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Civil Rights in the Age of Obama

Recorded on May 13, 2009

Location: The Heritage Foundation's Allison Auditorium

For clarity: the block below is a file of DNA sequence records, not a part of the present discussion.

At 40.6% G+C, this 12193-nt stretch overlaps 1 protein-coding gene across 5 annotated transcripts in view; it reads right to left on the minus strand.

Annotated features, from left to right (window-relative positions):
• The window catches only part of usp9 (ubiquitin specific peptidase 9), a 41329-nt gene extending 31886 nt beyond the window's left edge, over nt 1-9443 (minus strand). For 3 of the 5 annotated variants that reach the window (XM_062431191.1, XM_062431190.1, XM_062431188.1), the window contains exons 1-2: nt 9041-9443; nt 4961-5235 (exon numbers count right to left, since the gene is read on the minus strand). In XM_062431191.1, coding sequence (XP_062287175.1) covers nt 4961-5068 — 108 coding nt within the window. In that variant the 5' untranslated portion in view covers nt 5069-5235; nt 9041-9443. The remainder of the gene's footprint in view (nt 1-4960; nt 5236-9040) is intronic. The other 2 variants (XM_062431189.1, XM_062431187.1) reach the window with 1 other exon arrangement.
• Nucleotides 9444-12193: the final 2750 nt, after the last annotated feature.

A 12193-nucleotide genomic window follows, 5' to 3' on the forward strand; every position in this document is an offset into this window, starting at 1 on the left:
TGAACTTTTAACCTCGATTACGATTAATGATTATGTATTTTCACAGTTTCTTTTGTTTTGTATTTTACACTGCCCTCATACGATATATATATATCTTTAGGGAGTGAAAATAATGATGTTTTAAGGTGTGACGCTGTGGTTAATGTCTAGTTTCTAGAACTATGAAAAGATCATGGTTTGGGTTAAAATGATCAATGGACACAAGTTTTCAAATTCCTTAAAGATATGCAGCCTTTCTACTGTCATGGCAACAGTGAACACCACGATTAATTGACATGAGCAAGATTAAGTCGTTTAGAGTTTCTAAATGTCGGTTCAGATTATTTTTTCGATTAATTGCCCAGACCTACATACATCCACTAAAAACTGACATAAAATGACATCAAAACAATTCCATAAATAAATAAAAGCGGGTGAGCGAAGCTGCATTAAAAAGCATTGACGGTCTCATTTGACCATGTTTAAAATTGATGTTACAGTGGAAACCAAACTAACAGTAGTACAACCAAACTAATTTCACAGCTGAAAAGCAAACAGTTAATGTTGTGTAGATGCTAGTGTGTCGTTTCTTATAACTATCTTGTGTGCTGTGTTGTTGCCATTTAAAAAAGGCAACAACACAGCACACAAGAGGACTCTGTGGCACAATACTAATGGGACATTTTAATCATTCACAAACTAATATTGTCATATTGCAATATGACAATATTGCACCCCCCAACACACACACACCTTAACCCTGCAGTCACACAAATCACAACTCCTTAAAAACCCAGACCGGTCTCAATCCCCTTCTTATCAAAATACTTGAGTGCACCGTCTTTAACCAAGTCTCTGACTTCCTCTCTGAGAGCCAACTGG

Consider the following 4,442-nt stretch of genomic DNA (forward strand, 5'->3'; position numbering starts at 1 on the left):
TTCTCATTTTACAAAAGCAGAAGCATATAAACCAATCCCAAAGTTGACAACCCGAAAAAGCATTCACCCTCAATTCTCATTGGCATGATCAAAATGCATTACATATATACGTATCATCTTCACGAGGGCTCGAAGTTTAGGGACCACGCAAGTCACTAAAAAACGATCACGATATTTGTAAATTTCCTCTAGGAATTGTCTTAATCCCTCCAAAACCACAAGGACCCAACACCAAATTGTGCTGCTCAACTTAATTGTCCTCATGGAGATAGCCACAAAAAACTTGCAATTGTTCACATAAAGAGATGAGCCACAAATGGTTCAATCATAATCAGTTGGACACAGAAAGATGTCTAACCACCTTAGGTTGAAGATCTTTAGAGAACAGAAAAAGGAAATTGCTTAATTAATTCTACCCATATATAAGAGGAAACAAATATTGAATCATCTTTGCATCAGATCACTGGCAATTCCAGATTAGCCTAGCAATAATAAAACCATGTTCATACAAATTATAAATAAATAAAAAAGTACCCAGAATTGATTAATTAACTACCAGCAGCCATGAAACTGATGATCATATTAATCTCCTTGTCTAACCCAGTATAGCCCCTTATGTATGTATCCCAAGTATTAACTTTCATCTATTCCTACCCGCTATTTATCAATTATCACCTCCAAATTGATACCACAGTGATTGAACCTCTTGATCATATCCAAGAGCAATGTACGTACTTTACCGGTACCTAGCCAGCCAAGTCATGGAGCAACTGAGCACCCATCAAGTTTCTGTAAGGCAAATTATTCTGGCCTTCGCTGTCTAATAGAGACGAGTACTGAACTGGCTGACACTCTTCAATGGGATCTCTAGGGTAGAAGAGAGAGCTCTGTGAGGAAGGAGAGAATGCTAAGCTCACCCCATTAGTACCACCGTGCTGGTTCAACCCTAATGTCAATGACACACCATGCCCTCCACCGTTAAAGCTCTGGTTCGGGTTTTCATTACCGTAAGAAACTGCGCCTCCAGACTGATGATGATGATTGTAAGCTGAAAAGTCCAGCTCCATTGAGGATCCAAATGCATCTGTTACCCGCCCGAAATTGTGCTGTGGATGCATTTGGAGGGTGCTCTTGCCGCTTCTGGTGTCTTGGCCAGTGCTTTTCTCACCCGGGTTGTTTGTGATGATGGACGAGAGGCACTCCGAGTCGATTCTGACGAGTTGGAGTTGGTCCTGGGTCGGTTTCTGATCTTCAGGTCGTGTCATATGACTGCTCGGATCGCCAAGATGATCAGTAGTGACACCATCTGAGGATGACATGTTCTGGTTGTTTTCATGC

Some of President Obama's admirers and detractors have suggested that his election as President and the Democratic majorities in Congress may usher in a new civil rights era. Whether that is so, what policies this new era might usher in, and whether those policies are wise are all subject to a healthy and exciting debate. Congress has already passed the Lilly Ledbetter Fair Pay Act and is considering several more significant bills that concern race and gender - the Native Hawaiian Government Reorganization Act, the Local Law Enforcement Hate Crimes Prevention Act, the Fair Pay Act and the Paycheck Fairness Act. More will likely be proposed this session. The Administration's enforcement staff is still being assembled, but Attorney General Eric Holder has already opined that he believes America "is a nation of cowards" when it comes to discussions of race, thus suggesting that his enforcement policies may be anything but timid. What effect should policymakers give to the President's campaign promise to move "beyond race?" Does the election of Barack Obama and the strong showing of Hillary Clinton help show that race- and gender-conscious measures to ensure equality are not necessary or justified? Do the new majorities in Congress suggest that the American people want such measures to be extended and expanded to new classes of people? Will this be the result, regardless of what the American people want? What will the Supreme Court have to say about all of this? Several potentially landmark cases are awaiting decision by the Supreme Court. The holdings of these cases, and how the political branches respond to them, are yet another hot topic for debate.